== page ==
Oh yeah, another good thing to do is to add a bit of cream cheese before cooking…ahhh..divine!

  16. Leave a Reply

    October 6, 2008

    Cate, wheresthegrub,

    I’ve heard of this technique but I’ve also read two different ways of doing it…one is to add the milk BEFORE cooking, and the other is to add the milk at the very last minute of cooking…right before they set.

    Has anyone tried the second technique? I wonder if there’s a difference?

  17. Leave a Reply

    October 6, 2008

    Ya, I watched an episode of “good eats” where alton brown did it a similar way. Ever since, my eggs are divine! A tablespoon of milk or water for every egg is the rule I follow.

  18. Leave a Reply

    October 6, 2008

    To make them better, put a splash of milk in before you beat them up in the bowl..

    Moist and fluffy!

  19. Leave a Reply

    October 6, 2008

    No problem! try it out and let us know how they came out!

  20. Leave a Reply

    Heidi /SavoryTv
    October 18, 2008

    Hey great post! I’ve always liked them, well, not so scrambled! Basically what I do is add the eggs into the pan, and wait several seconds before scrambling! At that point I start to mix but only small amounts. It creates a really nice texture.

  21. Leave a Reply

    November 12, 2008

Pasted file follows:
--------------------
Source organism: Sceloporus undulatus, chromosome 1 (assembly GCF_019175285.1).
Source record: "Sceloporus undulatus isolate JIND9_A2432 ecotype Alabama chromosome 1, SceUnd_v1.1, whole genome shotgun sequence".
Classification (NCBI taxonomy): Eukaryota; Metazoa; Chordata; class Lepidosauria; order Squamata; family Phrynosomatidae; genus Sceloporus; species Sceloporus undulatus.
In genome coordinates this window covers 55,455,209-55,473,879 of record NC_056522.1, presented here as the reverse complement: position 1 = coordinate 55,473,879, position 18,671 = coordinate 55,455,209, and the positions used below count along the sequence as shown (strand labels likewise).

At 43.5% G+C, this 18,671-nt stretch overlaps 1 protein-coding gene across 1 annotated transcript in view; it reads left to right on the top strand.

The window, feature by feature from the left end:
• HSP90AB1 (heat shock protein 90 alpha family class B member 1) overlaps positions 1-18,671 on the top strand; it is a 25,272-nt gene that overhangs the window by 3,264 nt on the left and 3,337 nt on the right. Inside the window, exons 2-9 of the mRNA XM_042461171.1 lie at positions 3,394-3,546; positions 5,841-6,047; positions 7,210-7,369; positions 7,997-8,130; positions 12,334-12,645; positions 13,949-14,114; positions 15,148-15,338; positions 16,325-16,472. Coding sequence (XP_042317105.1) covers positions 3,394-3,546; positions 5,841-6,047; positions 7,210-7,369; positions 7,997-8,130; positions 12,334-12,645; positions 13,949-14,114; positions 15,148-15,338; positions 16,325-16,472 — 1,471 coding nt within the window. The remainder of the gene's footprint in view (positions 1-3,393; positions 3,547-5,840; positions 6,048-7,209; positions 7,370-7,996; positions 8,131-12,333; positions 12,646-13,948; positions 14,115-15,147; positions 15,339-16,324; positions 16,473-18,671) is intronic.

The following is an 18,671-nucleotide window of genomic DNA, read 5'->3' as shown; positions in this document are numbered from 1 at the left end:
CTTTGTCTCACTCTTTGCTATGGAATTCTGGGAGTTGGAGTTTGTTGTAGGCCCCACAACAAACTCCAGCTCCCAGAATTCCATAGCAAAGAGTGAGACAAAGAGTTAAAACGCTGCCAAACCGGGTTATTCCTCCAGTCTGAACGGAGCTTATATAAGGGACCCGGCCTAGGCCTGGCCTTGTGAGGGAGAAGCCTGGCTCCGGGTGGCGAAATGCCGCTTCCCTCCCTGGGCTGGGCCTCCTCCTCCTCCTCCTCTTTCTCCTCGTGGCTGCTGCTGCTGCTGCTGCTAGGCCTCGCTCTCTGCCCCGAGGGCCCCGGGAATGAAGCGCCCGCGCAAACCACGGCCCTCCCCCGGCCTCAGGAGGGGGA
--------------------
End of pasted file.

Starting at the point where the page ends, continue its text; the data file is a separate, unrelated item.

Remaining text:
I always add a teaspoon or so of water too. The water and the salt will make them fluffy. Great post!

  22. Leave a Reply

    Top Chef
    November 14, 2008

    Any cooking tips for making an omelet that isn’t rubbery, and overdone?

  23. Leave a Reply

    dave jones
    October 3, 2011

    i use about a cap to two of milk then a pinch of sugar pending on how many eggs you use then slowly scrape the pan and make sure to keep fluffing them as hey cook over a slow heat

  24. Leave a Reply

    December 16, 2011

    When i read this i didn't know there was another way to make eggs besides this! i was always taught to make eggs this way so i didn't think it was that weird to make them this way. But it does work wonders. 😉

  25. Leave a Reply

    February 4, 2012

    I just tried it as stated at the beginning and they were the best I ever made. Everyone said they were the best they'd ever eaten. I did add some milk, but I always have. I used the butter, but added more for a large pan. I had 6 eggs, as they were on the small side. I salted the mixture before cooking and we added pepper as each preferred. The low heat, butter and constant stirring is the trick. PERFECT! Thank you SOOOO much!